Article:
Topic: The Future of Nursing 2020-2030
Review the National Academy of Medicine’s 2021 report, “The Future of Nursing 2020-2030: Charting a Path to Achieve Health Equity,” located in the topic Resources.
Write a 550-750 word paper discussing the influence of the report on nursing practice. Include the following:
Review the recommendations of The National Academy of Medicine 2021 report and explain why health equity is significant in this report.
Define social determinants of health. Discuss one of the determinants and how this impacts health equity.
Describe the role nurses have in improving health equity and impacting social needs.
Discuss the significance of self-care to decrease nursing burnout. What self-care and evidence-based strategies are available for nurses to maintain personal and spiritual health?
You are required to cite a minimum of three sources to complete this assignment. Sources must be appropriate for the assignment and relevant to nursing practice.
“The Future of Nursing 2020-2030: Charting a Path to Achieve Health Equity.”
The report emphasizes that achieving health equity is paramount for the nursing profession. Health equity refers to ensuring everyone has a fair and just opportunity to be healthy, regardless of race, ethnicity, disability, sexual orientation, gender identity, social class, geography or other factors that affect health. The report recommends nurses play an active role in addressing social determinants of health to improve equity.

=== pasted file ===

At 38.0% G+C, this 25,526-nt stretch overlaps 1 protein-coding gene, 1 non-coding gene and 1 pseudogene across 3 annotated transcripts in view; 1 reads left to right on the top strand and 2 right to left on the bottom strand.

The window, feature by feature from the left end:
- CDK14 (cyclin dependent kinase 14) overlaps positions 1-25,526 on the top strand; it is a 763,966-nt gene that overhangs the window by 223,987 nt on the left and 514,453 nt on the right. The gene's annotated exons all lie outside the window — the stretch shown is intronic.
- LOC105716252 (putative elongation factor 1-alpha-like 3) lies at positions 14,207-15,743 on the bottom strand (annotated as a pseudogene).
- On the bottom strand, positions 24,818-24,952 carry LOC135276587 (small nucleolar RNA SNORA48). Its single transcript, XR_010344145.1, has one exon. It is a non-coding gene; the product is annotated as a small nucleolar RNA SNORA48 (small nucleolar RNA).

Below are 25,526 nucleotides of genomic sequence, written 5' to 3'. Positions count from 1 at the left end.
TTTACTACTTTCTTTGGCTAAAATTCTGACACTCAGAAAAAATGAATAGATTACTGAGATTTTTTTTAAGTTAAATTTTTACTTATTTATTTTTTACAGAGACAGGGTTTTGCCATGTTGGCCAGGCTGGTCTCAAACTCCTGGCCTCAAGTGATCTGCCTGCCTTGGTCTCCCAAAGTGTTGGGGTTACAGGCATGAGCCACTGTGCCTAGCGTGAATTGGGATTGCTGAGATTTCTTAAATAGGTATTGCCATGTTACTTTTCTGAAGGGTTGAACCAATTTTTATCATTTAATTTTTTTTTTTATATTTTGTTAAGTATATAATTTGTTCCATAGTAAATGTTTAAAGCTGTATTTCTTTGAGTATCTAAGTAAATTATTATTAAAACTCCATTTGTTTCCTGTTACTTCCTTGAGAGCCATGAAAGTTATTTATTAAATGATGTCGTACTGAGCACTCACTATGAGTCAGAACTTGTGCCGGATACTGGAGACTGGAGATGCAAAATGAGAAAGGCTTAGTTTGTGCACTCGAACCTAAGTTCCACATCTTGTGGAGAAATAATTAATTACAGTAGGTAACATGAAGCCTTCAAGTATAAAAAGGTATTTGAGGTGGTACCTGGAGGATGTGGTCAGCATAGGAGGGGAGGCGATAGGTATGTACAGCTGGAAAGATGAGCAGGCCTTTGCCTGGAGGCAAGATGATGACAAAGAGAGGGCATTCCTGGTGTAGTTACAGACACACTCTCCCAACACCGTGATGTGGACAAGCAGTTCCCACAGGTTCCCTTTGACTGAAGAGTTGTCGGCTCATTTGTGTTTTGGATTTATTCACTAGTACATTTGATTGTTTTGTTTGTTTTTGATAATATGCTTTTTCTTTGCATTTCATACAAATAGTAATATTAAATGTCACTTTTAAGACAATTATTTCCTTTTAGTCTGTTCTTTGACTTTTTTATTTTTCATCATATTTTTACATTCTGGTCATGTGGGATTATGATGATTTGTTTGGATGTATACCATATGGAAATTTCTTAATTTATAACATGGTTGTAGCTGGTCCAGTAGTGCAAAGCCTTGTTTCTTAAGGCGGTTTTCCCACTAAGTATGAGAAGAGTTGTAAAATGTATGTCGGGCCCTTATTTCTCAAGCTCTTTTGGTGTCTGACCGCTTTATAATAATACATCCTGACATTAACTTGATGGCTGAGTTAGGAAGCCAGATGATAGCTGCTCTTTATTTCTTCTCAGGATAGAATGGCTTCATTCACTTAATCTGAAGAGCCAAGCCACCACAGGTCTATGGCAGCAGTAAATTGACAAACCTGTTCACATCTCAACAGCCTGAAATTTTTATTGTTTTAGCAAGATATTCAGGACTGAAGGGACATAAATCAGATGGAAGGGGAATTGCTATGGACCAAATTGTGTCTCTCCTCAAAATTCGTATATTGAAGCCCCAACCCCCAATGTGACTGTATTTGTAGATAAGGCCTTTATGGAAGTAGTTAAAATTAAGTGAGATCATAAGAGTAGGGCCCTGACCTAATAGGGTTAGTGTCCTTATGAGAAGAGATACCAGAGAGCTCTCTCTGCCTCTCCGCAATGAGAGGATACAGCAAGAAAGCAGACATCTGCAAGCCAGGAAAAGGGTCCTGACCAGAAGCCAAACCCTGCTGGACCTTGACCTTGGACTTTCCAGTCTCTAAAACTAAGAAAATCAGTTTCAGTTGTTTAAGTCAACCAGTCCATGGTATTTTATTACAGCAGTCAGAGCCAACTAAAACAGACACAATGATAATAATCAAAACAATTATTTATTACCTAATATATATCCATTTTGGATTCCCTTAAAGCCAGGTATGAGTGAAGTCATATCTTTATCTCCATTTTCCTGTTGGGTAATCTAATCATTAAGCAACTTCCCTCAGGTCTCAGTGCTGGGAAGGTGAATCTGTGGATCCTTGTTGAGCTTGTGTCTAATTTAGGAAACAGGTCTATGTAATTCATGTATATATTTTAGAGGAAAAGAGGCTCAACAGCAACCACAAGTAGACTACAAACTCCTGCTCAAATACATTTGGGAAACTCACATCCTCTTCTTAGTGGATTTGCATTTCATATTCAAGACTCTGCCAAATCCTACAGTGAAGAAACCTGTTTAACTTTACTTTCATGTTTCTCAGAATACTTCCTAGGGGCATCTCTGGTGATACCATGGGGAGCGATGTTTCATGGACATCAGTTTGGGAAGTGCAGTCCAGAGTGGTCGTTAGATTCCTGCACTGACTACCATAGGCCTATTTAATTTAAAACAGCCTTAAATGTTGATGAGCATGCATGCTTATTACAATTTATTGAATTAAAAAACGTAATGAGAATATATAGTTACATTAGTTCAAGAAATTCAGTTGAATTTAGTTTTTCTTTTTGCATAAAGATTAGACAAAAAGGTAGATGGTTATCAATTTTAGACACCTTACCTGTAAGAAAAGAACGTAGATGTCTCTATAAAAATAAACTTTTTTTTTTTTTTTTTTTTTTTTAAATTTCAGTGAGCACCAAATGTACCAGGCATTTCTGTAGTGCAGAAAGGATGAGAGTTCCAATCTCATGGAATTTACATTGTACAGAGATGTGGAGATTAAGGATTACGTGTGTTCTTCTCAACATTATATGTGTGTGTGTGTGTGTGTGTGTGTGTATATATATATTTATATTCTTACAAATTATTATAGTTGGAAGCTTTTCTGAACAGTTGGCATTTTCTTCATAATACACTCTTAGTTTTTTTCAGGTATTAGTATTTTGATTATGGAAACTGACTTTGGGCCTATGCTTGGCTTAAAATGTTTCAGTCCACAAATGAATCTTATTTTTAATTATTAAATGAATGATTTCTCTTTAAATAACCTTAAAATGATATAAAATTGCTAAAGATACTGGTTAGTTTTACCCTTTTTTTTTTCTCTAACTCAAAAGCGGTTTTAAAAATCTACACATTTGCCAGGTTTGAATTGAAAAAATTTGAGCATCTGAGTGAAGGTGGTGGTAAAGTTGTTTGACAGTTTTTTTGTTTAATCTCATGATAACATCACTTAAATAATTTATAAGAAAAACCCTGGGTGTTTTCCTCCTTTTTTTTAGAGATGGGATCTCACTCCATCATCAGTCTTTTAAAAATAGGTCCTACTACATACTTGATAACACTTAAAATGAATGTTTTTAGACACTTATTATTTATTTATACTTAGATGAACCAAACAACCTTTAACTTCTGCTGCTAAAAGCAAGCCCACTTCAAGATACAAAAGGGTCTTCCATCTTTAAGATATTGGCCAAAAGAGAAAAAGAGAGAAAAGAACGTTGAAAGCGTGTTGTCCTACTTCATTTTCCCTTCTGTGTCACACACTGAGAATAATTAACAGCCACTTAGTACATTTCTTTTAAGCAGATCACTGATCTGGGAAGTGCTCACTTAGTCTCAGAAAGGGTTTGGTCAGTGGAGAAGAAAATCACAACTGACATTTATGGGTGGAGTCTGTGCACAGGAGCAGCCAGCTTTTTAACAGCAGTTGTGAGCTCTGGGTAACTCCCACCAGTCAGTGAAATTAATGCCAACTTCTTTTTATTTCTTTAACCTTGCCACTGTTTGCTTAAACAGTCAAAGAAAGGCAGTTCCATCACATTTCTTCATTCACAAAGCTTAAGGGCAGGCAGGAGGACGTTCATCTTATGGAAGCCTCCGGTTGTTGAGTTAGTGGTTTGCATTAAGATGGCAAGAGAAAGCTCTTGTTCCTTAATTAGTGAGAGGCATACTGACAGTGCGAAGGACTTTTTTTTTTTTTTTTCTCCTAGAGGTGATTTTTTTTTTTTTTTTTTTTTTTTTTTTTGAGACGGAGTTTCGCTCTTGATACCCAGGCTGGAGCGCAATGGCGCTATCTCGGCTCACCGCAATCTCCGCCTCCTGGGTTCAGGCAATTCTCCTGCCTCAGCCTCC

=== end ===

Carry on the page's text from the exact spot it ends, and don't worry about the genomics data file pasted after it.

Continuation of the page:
Social determinants of health are the conditions in which people are born, grow, live, work and age. They include factors like socioeconomic status, education, neighborhood and physical environment, employment, social support networks, access to health care, and discrimination. One key determinant is socioeconomic status. Lower income levels are linked to poorer health outcomes and shorter lifespans. Nurses can help patients access community resources and public benefits to meet basic needs like housing, nutrition, transportation and income support.